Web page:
Live Free or Die Never


bryan_icon.gif f_elle_icon.gif

Scene Title Live Free or Die Never
Synopsis Two ex-Company employees share a quiet word.
Date October 15, 2012

A federal prison somewhere in the U.S.

It's ironic that Elle Bishop's final home should be a facility that so acutely resembles Level 5. Once upon a time, she had lorded over her own "realm" of sorry, tormented prisoners - and now she is one herself. And will be until the end of her life. A lightless cell is where she spends 23 hours of the day, every day, in solitary confinement, cut off from the rest of the building by a hefty steel door, grate, and layers of walled electrical insulation. Not to mentioned concealed sprinklers and lots of motion detectors and hidden cameras.

The woman herself has seen better days, a far cry from her days as an agent outside these walls. Now it's a lifestyle that seems laughably far away. Her hair is matted, her face sunken and gaunt; there remains a perpetual defiance in her expression no matter the length of time that she is kept here. As the door to her cramped cell grinds open, shedding a rectangle of light onto the black floor, her eyes flicker dully upwards to see what the guard might want this time.

A visitor? Impossible. Nobody comes to see her here. Far more likely, it's time for the daily run of exercise out in the prison yard. Yes. Must be it.

That single hour in the yard isn't something to be taken advantage of, though. It's really the highlight of every day, or has been ever since the meals became predictable.

The prison is separated into male and female units, but in order to maximize security and remain efficient, schedule-wise, both "wards" exercise at the same time. There's a considerable amount of carefully watched cross-communication through the electrified fence that separates the genders, like more dangerous version of a sheet in an Orthodox synagogue.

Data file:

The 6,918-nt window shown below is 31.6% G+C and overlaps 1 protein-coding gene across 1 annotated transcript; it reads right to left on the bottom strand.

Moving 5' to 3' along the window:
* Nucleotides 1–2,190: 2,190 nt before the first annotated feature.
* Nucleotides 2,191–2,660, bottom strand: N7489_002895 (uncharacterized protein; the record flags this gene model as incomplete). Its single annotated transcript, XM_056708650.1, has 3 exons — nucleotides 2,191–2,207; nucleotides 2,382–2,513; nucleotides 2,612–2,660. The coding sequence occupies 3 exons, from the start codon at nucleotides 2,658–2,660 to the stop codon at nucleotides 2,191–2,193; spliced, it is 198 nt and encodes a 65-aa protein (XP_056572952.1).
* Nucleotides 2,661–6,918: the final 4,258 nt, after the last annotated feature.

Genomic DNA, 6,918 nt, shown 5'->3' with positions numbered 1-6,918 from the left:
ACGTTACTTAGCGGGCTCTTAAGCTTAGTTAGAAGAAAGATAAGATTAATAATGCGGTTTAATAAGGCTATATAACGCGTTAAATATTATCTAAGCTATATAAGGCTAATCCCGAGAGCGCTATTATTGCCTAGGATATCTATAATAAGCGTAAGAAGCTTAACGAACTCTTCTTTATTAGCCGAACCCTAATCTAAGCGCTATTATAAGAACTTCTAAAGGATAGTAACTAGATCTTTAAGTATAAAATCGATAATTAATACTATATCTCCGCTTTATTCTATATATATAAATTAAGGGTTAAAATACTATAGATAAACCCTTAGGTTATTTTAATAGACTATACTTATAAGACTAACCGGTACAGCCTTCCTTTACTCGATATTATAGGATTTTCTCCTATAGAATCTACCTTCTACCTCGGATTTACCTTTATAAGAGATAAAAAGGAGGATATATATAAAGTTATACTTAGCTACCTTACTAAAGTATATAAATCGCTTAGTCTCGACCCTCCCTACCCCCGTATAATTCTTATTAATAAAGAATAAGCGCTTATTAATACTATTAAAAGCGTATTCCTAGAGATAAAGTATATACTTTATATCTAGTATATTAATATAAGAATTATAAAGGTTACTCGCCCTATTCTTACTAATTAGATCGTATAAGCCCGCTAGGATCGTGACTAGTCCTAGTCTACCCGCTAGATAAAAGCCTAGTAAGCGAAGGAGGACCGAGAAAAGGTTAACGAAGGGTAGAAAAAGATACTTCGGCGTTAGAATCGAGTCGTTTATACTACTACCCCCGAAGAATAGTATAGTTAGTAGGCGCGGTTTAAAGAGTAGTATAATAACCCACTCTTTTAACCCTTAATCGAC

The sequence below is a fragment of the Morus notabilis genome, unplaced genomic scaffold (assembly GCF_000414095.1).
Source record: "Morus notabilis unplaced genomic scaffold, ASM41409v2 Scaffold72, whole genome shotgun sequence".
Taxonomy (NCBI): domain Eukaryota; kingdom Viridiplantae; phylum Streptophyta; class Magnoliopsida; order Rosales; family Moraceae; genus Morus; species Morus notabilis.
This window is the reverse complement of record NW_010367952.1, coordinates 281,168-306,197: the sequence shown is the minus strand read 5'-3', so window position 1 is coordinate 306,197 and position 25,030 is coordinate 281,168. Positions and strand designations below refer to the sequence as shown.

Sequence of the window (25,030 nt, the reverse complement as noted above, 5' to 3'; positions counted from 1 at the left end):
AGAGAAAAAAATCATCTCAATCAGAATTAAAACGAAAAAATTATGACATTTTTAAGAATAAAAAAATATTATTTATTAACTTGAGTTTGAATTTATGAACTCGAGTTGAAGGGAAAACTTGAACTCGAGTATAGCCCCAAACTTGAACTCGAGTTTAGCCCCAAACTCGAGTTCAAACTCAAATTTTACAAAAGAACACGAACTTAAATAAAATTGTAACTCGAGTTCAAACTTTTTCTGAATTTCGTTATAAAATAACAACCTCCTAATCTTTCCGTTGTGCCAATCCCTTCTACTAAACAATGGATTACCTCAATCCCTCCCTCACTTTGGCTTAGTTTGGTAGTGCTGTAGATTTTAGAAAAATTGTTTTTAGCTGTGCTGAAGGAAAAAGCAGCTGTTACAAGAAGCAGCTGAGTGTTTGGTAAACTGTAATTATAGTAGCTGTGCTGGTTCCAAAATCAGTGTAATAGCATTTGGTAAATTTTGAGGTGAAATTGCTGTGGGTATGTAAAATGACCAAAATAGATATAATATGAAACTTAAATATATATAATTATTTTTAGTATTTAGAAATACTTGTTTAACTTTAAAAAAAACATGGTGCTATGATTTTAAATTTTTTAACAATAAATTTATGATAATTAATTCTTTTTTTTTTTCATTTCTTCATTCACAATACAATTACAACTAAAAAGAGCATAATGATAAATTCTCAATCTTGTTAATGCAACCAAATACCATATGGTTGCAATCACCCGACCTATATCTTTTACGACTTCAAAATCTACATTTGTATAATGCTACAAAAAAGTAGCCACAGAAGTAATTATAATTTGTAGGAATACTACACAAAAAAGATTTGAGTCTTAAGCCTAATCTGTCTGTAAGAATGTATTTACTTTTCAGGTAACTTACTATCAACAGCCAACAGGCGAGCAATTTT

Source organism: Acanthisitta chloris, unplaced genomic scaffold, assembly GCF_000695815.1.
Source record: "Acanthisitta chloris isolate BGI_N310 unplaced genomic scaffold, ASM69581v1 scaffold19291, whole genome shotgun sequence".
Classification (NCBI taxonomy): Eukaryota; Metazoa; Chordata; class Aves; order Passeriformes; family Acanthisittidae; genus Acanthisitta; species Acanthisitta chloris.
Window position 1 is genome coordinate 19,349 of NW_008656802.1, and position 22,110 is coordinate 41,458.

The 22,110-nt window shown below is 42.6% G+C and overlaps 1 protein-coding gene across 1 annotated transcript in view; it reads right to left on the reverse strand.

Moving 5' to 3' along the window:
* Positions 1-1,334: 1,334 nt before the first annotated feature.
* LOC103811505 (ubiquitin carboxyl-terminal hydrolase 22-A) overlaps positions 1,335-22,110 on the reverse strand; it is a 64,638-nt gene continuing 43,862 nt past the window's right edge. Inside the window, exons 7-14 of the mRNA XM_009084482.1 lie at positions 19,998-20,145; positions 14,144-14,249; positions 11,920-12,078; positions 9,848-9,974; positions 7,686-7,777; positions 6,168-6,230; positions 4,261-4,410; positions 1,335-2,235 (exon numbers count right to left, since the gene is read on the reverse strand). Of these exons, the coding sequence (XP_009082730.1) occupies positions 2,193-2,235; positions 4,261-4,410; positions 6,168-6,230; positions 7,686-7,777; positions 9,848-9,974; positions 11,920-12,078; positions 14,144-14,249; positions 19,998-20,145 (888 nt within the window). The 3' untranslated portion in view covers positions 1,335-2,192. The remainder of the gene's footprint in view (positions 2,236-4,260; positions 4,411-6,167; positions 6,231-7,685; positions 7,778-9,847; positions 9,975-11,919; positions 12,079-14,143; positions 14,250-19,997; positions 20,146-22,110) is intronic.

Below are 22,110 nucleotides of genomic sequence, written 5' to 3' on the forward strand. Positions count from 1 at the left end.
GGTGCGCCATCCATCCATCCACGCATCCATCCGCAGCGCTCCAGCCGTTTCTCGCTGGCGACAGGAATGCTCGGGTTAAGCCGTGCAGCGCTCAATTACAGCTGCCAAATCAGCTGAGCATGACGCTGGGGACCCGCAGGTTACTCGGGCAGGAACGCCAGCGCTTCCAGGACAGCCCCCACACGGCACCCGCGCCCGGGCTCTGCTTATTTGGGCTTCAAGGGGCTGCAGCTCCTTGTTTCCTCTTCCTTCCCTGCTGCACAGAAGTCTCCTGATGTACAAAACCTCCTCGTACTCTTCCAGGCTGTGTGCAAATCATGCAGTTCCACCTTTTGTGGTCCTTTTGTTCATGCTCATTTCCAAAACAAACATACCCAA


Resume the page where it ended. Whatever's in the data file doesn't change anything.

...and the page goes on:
The only visitor that Elle sees on any given day stands patiently at that fence, his hands on his pockets and his shaved head only slightly bowed. Among all those inmates who skirt their prison uniform as much as possible, Bryan wears his with something close to pride. It's immaculate, and the only thing that suggests any sort of casual air is the single button at the collar undone.

The pride that Bryan shows is something that Elle is too sullen, outwardly, to uphold herself. Not to say she doesn't understand it. Here in this otherwise empty and horrible existence, it's an emotion worth clinging to.

While the other inmates are still milling around to be occasionally restructured by the prison guards standing among them, the blonde heads directly for that fence, her open hands held loosely by the sides of her orange jumpsuit. It ill-fits her small frame, and the legs are somewhat ridiculously large. "Another day in paradise," is her breathed greeting as she approaches, eyes meeting the man's over the divider.

Elle is met with a slight smirk, though there is a notable difference in it. It doesn't hold the same carefree sort of tenor, that effortlessness to be amused that Bryan so often carried. Instead, it is strained, wry, and bitter.

"At least it is the same as any other day," he remarks with a slight shrug, that smirk fading in lieu of a pursing of his lips. "There is some comfort in routine, even if it is mind-numbing to some degree." Understatement, anyone?

"Routine? I miss the old routine." It isn't that Elle's voice cracks, but it does take on a noticeably more sour note. One of the forearms by her sides lifts, fingers quirking to emphasize the emptiness between them where thin, glowing blue lines should be materializing. Instead, there is nothing. Air.

Old habits, old wants, die hard.

"Bryan, we'll be here for the rest of our stupid lives." More like Bryan's this time, a caustically bitter edge inserts itself in her tone. Some comfort.